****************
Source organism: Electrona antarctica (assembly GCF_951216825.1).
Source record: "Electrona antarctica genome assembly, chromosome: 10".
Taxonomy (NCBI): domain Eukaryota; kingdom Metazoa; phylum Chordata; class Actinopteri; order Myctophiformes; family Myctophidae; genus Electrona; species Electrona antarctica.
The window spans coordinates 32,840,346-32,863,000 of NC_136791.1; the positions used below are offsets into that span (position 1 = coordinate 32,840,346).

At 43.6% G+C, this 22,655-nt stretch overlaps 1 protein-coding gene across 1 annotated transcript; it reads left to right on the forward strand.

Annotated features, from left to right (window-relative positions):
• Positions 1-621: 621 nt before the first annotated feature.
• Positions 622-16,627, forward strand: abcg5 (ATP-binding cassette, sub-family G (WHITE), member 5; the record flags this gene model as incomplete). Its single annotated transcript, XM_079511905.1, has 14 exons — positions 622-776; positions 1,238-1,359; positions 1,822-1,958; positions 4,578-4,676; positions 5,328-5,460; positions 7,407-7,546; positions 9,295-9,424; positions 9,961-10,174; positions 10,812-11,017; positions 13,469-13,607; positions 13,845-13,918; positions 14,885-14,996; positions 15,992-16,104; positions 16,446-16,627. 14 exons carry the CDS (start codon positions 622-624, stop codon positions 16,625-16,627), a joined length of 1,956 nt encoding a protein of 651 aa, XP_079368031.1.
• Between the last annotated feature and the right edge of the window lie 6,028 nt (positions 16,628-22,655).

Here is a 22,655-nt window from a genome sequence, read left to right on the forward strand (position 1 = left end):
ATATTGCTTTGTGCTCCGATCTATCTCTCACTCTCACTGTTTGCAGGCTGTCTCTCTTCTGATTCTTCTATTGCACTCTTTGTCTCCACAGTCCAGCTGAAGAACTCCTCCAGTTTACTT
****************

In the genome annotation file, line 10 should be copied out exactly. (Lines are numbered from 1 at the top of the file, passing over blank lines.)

Here is a 22,655-nt window from a genome sequence, read left to right on the forward strand (position 1 = left end):